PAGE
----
A black Cuban artist born in Old Havana to a seamstress mother, Elio Rodríguez trained at the Higher Institute of Art and the San Alejandro Academy. He has lived in Elche for over 15 years. His alter ego is El Macho, a character who is a stereotyped Cuban man: seductive, teasing, sensual, sexual, joking, lewd, carnal, animal, exotic, ancestral, hypermasculine, savage, tropical, desired, primitive… El Macho is Elio himself, but taken to the extreme – the tool through which Elio gets to know himself, laughs at himself, and at the same time, using humour and irreverence, analyses Cuban identity and politics. The aim is to subvert the clichés, stereotypes, lies and traps of Cuban and global politics, economy and society.
The main character of this exhibition, however, is not El Macho, but the jungle, nature in its wild state. In the end, this is but another alter ego for Elio Rodríguez and, by extension, for El Macho. The vegetation we see here appears to be voracious, succulent, voluptuous, lustful, provocative, delicious, sexualised, warm, lush… And even though the starting point, or maybe the pretext, is his fellow countryman Wilfredo Lam’s masterful “The Jungle” (1943), in which Cuban art and culture blend with European Cubism and Surrealism, Elio Rodríguez’s jungles, ceibas and mangrove swamps are not about art or nature, but about identity, an Afro-Cuban identity that has not gone through the Western filter. An indomitable, ferocious identity, with roots in the land, impulsive and unruly.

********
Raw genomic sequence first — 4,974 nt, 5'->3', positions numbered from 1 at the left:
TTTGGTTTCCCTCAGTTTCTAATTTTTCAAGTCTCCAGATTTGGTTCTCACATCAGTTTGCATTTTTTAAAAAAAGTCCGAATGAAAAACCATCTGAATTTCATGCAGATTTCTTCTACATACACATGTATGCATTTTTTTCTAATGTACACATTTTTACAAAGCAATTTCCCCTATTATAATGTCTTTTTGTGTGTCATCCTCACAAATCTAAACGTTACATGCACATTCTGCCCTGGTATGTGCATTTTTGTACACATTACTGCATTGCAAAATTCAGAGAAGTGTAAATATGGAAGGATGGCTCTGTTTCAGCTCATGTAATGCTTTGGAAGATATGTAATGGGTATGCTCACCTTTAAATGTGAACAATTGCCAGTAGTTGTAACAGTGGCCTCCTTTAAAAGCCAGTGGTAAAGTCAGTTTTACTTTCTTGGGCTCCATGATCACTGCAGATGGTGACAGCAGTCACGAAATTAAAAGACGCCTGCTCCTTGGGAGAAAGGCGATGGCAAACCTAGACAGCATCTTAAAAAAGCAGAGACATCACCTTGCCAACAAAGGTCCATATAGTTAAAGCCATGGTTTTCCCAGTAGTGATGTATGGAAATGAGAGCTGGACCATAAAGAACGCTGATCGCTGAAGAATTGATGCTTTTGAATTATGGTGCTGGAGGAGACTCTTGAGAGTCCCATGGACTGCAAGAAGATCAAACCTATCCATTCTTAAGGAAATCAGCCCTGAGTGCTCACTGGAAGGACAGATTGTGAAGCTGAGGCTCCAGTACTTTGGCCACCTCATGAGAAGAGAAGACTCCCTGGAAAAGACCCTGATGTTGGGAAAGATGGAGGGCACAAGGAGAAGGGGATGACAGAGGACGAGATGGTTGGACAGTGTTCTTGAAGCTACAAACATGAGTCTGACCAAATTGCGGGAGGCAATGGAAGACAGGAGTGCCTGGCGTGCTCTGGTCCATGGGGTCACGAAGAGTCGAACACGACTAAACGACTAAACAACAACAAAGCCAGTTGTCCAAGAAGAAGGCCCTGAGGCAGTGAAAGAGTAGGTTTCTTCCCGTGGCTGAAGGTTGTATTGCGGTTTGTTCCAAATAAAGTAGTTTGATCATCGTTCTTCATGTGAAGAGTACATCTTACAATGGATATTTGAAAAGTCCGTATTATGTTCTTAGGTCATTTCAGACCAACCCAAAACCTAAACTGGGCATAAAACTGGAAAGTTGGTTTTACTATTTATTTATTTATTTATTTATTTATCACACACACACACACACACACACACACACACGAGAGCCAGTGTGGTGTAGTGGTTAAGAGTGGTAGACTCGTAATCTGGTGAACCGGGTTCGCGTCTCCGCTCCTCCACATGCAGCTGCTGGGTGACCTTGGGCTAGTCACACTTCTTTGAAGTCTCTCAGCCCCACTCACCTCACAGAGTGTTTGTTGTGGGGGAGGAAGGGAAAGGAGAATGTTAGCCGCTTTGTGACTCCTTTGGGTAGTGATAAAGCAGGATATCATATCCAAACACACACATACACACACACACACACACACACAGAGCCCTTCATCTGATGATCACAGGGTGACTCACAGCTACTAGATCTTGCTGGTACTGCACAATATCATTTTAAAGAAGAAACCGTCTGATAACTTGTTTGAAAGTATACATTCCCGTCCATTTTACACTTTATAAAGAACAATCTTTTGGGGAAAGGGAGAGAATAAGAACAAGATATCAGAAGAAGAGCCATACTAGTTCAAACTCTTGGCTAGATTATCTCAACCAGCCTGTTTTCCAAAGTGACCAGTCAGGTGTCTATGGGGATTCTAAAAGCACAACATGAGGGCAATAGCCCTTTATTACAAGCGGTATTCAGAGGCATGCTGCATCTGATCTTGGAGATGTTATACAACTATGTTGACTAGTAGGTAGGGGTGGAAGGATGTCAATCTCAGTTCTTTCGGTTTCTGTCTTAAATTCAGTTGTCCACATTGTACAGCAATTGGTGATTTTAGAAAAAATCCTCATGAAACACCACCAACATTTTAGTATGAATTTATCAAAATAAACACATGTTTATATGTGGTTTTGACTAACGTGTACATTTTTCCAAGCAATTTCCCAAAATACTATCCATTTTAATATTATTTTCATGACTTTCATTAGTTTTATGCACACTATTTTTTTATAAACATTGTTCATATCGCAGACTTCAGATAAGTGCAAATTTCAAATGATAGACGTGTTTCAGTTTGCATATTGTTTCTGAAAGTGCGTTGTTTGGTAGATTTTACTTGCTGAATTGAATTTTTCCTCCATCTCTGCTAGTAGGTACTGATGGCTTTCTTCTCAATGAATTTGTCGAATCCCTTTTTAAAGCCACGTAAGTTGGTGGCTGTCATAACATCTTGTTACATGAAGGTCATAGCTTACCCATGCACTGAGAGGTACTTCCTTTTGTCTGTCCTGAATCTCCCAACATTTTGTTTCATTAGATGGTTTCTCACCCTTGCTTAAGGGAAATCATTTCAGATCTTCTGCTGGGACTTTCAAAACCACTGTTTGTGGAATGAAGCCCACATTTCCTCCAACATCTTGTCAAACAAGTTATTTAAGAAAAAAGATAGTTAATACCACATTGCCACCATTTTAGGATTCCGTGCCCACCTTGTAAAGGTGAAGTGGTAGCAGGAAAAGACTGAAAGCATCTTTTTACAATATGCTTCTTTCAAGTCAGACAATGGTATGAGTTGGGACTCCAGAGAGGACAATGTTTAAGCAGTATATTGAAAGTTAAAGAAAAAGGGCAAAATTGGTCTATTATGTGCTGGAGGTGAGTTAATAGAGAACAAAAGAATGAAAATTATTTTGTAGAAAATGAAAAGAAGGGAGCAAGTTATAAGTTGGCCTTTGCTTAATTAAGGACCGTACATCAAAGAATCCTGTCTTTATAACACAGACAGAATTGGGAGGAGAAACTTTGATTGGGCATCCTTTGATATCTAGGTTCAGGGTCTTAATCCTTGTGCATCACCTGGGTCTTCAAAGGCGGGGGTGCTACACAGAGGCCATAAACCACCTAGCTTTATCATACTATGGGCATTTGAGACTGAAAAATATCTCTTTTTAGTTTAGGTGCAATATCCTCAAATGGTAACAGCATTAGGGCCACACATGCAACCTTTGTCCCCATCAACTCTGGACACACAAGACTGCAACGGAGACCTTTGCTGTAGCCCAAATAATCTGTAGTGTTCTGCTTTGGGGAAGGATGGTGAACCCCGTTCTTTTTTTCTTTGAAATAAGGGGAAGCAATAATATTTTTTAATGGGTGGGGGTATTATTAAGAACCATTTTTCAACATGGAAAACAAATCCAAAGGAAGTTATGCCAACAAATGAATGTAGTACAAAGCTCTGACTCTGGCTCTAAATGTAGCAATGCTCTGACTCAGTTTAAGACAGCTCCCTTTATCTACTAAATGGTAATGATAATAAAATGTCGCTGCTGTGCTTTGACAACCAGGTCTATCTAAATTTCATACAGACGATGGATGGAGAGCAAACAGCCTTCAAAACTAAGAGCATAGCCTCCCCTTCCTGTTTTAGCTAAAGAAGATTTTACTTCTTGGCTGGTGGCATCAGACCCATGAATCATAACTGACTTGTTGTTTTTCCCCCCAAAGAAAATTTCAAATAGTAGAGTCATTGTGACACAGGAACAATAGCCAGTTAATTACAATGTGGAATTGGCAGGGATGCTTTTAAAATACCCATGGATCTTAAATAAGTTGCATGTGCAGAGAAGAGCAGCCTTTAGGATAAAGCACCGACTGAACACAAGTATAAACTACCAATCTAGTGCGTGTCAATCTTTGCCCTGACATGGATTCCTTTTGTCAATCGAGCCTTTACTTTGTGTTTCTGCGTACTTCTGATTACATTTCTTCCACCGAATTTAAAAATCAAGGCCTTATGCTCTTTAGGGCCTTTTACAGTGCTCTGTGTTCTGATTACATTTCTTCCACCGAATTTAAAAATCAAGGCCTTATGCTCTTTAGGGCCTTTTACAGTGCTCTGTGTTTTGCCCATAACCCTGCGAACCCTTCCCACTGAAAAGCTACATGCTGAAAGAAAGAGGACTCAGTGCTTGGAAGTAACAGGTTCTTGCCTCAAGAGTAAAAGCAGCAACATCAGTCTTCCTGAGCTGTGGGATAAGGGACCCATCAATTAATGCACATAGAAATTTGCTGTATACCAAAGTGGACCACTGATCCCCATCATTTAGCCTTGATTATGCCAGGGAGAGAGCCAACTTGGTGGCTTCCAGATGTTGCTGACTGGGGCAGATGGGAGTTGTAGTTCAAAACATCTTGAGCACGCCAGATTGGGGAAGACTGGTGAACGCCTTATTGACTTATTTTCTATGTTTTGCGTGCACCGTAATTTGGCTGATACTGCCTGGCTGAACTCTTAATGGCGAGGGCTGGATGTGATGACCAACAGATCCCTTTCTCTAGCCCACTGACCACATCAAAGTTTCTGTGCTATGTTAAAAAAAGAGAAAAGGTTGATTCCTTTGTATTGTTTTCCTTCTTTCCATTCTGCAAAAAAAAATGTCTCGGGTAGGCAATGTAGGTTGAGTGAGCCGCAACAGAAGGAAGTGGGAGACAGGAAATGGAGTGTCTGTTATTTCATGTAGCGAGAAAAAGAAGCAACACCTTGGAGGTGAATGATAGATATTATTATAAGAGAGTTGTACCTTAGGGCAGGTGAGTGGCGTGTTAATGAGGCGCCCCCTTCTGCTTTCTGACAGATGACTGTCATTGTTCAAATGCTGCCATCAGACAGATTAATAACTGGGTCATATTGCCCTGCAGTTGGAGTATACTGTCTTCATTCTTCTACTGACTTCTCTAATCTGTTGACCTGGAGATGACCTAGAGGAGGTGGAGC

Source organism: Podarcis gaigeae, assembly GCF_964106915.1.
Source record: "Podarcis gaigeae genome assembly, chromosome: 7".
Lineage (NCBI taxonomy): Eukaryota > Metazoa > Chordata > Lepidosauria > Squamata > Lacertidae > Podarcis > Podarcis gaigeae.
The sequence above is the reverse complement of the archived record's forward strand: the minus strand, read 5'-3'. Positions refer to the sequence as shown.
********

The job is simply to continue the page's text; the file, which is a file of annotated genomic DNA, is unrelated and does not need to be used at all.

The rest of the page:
Everything in Elio’s work seems playful in character. His paintings, drawings, sketches, videos and, especially, his soft sculptures are all for fun – an interplay between volumes, textures and colours, with shapes that become intertwined, touch one another, enjoy and invade every corner of space. And yet, beneath the surface we find hints of darkness, of sorrow and unease, a crack for bitterness and grief to seep through. This does not mean that his works are sad, far from it. Still, all in all, Elio Rodríguez / El Macho’s humour is rooted in frustration and sadness.